As at the beginning of 2017, the SITS project has progressed from an organisation that was struggling to pay a monthly rent of Two thousand Naira (#2,000.00) to access an open space to provide education to homeless children and young adults in Abeokuta, to an organisation that is providing both literacy and vocational education to this group of learners, whilst at the same time providing other social services like reconnecting some of the learners with their families and reinstating them into the mainstream education system in the state. Please support SITS and other similar organisations. To donate to SITS, you can get in touch with the team on Twitter @schoolindstreet or on Facebook at schoolindstreet.

Please, leave your thoughts on this post in the comment section and feel free to share the article with your contacts. Thanks for taking out of your precious time to read my article/s!

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    1. says: admin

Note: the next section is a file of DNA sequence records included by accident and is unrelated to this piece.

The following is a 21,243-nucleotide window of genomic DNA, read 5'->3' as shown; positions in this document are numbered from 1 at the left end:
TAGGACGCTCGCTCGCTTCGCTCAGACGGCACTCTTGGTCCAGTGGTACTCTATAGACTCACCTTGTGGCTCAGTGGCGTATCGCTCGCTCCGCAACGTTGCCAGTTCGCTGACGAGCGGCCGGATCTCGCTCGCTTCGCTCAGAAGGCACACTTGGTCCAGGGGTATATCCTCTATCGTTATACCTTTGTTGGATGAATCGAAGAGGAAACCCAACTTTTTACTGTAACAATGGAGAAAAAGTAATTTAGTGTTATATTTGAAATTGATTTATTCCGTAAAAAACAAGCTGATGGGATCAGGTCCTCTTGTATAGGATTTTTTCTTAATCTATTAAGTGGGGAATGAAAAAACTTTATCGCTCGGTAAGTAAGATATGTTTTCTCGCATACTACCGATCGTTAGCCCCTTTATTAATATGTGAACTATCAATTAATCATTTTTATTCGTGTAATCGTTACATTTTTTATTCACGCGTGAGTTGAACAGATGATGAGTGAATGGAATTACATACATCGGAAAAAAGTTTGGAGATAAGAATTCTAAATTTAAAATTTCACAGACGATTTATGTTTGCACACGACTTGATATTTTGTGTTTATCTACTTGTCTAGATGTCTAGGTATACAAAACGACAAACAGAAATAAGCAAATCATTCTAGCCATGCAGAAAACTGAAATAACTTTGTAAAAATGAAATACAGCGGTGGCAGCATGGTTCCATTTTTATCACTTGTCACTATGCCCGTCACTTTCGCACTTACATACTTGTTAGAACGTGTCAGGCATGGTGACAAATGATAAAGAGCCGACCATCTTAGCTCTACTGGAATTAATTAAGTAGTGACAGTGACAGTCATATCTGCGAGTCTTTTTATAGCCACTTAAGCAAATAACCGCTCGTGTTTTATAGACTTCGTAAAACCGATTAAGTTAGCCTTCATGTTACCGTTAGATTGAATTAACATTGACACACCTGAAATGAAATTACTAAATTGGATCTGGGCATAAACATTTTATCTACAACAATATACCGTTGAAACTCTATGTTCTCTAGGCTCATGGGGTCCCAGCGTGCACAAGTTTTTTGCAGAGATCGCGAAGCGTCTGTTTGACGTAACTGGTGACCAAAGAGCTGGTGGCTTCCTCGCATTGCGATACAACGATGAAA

The fundamental issue is that the concerned state governments would have to engage with all the relevant stakeholders during the decision making process in an open and fair manner. Secondly, there should be clearly and well defined criteria for deciding the religious premises that would be considered for providing education under their stewardship. Also, adequate provisions must be made to cater for the needs of ‘minorities’ (not a word I’m comfortable with, but for the sake of clarity I’m using it) in these states and these could be informed based on ethnicity or religion for instance.

  1. says: Abari Rasheed

    This is a very good idea, but what I think would be the most challenging thing is the issue of finance and proper management funds generated from volunteers, NGOs and the likes, further the government should have a monitoring team in place that would be a medium between the mosque committee and government so that the normal curriculum can be followed so that there would be no gap between these schools.

    1. says: admin